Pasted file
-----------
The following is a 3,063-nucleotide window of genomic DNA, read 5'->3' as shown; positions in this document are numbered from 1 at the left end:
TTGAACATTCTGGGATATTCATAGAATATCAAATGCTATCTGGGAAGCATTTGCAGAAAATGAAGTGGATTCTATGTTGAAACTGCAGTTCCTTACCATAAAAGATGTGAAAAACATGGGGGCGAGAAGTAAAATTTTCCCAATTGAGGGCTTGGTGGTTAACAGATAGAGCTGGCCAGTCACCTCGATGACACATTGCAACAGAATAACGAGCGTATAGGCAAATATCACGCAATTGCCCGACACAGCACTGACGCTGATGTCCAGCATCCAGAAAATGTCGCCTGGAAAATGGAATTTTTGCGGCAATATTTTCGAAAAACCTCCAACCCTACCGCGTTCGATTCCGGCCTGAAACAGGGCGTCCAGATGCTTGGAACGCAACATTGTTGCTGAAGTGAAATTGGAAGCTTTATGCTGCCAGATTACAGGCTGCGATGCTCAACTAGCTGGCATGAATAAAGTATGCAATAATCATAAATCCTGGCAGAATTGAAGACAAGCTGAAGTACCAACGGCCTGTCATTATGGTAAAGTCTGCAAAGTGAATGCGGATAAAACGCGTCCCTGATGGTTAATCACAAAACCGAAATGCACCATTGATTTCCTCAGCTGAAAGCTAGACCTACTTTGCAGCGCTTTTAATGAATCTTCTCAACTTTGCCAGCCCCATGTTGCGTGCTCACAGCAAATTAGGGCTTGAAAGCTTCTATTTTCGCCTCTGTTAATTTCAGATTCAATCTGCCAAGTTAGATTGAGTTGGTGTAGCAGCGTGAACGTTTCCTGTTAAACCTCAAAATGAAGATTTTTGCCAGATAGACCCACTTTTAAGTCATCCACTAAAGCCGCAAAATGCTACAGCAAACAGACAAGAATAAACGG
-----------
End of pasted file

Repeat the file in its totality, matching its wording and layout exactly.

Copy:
The following is a 3,063-nucleotide window of genomic DNA, read 5'->3' as shown; positions in this document are numbered from 1 at the left end:
TTGAACATTCTGGGATATTCATAGAATATCAAATGCTATCTGGGAAGCATTTGCAGAAAATGAAGTGGATTCTATGTTGAAACTGCAGTTCCTTACCATAAAAGATGTGAAAAACATGGGGGCGAGAAGTAAAATTTTCCCAATTGAGGGCTTGGTGGTTAACAGATAGAGCTGGCCAGTCACCTCGATGACACATTGCAACAGAATAACGAGCGTATAGGCAAATATCACGCAATTGCCCGACACAGCACTGACGCTGATGTCCAGCATCCAGAAAATGTCGCCTGGAAAATGGAATTTTTGCGGCAATATTTTCGAAAAACCTCCAACCCTACCGCGTTCGATTCCGGCCTGAAACAGGGCGTCCAGATGCTTGGAACGCAACATTGTTGCTGAAGTGAAATTGGAAGCTTTATGCTGCCAGATTACAGGCTGCGATGCTCAACTAGCTGGCATGAATAAAGTATGCAATAATCATAAATCCTGGCAGAATTGAAGACAAGCTGAAGTACCAACGGCCTGTCATTATGGTAAAGTCTGCAAAGTGAATGCGGATAAAACGCGTCCCTGATGGTTAATCACAAAACCGAAATGCACCATTGATTTCCTCAGCTGAAAGCTAGACCTACTTTGCAGCGCTTTTAATGAATCTTCTCAACTTTGCCAGCCCCATGTTGCGTGCTCACAGCAAATTAGGGCTTGAAAGCTTCTATTTTCGCCTCTGTTAATTTCAGATTCAATCTGCCAAGTTAGATTGAGTTGGTGTAGCAGCGTGAACGTTTCCTGTTAAACCTCAAAATGAAGATTTTTGCCAGATAGACCCACTTTTAAGTCATCCACTAAAGCCGCAAAATGCTACAGCAAACAGACAAGAATAAACGG